> Peak population: 200,000
> Peak population year(s): 600-400 B.C.
> Location 32.5° 44.4°, present day Iraq
Home to the ziggurat Tower of Babel and the ancient wonder the Hanging Gardens, settled between the Tigris and Euphrates rivers just south of present day Baghdad, the lost ancient city of Babylon’s known history is as illustrious as might be expected of the birthplace of Western urban civilization.
According to the report, “Spatializing 6,000 years of global urbanization from 3700 BC to AD 2000,” Babylon’s population was as high as 200,000 in 600 B.C. — 1,000 years after its founding by Hammurabi and around the start of the reign of king Nebuchadnezzar II, under whose rule the city is said to have reached peak prosperity. The Greek geographer Strabo visiting the city around 7 B.C. wrote, “[The roadway upon the walls will allow chariots with four horses when they meet to pass each other with ease. Whence, among the seven wonders of the world, are reckoned this wall and the hanging garden: the shape of the garden is a square […] It consists of vaulted terraces, raised one above another, and resting upon cube-shaped pillars. These are hollow and filled with earth to allow trees of the largest size to be planted.”
> Peak population: 240,000
> Peak population year(s): A.D. 200
> Location 41.1° 14.2°, present day Italy
Ancient Capua was one of the wealthiest and largest cities of the Roman Empire. Its significance was such that Roman statesman Cicero called it “the second Rome” because of its beauty and wealth. Capua, which was connected to Rome via the Appian Way, provided troops for the Punic Wars against Carthage. It was faithful to Rome until the empire’s disastrous military defeat at Cannae at the hands of Hannibal. Capua then switched sides to join Carthage. Rome eventually defeated Carthage and punished Capua, but the Capuans’ production of wine, spices, and manufacture of bronze objects kept them prosperous until the fall of Rome in the fifth century.
> Peak population: 250,000
> Peak population year(s): A.D. 1
> Location 30.7° 104.1°, present day China
Chengdu means “to become a city” and it has been one for more than 2,300 years. It is the only Chinese city that has not changed its name or location. An archaeological site accidentally discovered in 2001 yielded foundations for a palace, a burial area, and dwellings for common people from about 1200 B.C. to 650 B.C. Chengdu claims to be the place where the printing press was invented and where paper money was first circulated. Chengdu, located in central China, has become a destination for tourists because it is known for pandas, spicy food, and an LGBTQ-tolerant culture.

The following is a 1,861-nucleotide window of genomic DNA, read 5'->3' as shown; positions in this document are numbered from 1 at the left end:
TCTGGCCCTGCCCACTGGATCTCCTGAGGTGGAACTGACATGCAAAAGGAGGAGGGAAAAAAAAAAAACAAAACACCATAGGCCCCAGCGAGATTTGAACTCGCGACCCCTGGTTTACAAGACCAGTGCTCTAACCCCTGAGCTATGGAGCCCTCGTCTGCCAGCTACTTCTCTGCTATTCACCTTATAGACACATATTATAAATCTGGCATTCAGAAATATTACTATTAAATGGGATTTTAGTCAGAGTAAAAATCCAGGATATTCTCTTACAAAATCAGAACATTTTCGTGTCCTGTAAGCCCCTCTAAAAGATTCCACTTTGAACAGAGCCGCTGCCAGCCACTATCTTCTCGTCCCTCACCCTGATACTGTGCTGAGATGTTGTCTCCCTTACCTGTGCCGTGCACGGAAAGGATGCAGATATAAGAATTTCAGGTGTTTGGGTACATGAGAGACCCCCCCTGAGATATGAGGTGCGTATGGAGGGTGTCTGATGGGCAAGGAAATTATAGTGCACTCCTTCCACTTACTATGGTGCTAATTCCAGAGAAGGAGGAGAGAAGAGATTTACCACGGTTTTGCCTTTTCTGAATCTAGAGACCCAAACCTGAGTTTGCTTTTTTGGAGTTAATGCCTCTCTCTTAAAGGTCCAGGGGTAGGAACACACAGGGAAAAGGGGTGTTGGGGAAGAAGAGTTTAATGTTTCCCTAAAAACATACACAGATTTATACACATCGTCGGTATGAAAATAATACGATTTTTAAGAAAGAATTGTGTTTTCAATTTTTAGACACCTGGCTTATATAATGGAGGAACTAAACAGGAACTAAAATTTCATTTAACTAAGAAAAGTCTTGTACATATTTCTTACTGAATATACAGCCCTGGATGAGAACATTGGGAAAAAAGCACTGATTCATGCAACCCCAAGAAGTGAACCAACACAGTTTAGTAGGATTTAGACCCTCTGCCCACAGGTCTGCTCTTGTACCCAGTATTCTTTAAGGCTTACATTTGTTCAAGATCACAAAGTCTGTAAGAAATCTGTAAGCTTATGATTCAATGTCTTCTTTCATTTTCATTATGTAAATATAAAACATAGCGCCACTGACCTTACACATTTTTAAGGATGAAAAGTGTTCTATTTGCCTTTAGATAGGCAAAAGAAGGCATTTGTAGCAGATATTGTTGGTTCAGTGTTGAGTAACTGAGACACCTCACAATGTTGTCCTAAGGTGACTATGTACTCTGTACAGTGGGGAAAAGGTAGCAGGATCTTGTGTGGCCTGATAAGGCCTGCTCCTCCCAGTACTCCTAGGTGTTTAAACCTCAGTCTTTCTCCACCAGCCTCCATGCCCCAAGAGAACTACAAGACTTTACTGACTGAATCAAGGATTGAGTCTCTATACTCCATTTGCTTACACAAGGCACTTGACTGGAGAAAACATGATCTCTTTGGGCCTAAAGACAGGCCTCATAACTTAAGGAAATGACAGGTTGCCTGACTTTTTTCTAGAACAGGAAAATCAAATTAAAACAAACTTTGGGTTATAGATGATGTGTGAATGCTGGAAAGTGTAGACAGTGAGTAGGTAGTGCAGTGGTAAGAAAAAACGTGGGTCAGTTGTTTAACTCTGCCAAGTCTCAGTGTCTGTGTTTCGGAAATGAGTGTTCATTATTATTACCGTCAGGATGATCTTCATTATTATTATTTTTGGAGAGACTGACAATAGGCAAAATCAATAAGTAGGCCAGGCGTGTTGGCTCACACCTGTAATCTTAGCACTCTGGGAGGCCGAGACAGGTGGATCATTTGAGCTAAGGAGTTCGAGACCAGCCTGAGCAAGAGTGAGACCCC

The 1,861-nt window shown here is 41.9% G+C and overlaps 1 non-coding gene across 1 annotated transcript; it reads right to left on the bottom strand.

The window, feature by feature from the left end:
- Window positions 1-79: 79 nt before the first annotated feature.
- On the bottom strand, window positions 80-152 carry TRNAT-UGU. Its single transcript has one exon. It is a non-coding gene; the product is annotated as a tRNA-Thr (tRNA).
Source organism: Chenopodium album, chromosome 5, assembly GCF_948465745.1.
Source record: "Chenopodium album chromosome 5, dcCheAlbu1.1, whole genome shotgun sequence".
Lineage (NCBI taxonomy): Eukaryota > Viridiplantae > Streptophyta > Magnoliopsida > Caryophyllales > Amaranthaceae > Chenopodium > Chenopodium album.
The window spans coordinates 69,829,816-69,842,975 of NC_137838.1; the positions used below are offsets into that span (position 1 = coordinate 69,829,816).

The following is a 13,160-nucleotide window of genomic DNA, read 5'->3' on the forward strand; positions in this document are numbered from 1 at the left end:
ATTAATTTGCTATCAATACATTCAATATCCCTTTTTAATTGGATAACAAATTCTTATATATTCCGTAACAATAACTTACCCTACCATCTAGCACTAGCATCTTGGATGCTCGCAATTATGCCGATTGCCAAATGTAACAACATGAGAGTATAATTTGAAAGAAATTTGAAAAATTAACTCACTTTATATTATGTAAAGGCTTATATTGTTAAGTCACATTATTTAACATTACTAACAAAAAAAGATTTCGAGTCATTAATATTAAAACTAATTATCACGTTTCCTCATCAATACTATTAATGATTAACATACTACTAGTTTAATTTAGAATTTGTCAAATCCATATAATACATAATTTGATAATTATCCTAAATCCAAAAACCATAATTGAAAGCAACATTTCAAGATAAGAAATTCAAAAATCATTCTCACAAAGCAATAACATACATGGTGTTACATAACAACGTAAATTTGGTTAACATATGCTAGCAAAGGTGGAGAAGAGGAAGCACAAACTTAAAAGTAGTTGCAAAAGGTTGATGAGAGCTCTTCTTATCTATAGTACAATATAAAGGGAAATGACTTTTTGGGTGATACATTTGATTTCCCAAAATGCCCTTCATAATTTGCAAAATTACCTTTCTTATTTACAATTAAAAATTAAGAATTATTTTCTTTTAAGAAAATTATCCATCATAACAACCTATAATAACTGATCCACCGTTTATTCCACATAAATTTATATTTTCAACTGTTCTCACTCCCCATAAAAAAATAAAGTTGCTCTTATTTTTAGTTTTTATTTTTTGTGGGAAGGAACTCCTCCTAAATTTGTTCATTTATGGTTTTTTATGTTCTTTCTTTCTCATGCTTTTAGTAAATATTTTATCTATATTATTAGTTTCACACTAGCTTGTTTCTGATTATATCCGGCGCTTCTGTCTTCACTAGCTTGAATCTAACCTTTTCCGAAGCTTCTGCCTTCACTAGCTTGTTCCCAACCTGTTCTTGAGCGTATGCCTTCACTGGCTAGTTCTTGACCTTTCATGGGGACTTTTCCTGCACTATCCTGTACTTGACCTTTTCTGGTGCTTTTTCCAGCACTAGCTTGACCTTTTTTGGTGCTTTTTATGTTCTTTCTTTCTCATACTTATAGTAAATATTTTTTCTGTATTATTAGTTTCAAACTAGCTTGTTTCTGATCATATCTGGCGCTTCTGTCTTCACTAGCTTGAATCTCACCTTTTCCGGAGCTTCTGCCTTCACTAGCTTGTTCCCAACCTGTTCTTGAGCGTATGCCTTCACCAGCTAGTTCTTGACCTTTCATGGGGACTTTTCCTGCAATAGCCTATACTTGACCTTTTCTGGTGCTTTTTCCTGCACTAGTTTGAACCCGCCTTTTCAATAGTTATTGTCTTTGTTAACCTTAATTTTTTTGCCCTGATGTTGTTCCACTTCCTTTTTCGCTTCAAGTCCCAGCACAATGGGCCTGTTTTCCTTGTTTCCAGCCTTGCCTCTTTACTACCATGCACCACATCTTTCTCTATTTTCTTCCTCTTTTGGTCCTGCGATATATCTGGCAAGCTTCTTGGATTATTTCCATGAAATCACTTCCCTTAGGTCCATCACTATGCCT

> Peak population: 350,000
> Peak population year(s): 300 B.C.
> Location 36.8° 118.3°, present day China
Linzi is located in the eastern section of China in Shandong province near the Zi River. In 300 B.C., it was one of the largest cities in the world with 350,000 people and was the greatest city in China. Linzi was the capital of the state Qi, one of the most powerful feudal kingdoms in China, starting in 859 B.C. Linzi became the intellectual and cultural capital of eastern China. The city fell into ruin because of civil wars and invasions in the third and fourth centuries. Visitors to Linzi today can still see evidence of its former glory. Its existing city walls are from the sixth and seventh centuries. To the north of the city are the ruins of the ancient Qi capital.
> Peak population: 400,000
> Peak population year(s): 300 B.C.
> Location 25.6° 85.1°, present day India
Pataliputra, located in northern India just south of the Ganges River, was a major city in 300 B.C., with 400,000 people. It is one of the oldest cities in India, founded in the fifth century B.C. It reached its apex in the fourth century A.D. as a center of learning but declined and was deserted three centuries later. An Afghan ruler re-founded the city in 1541 as Patna, and the city returned to prosperity. The British took over Patna in 1765.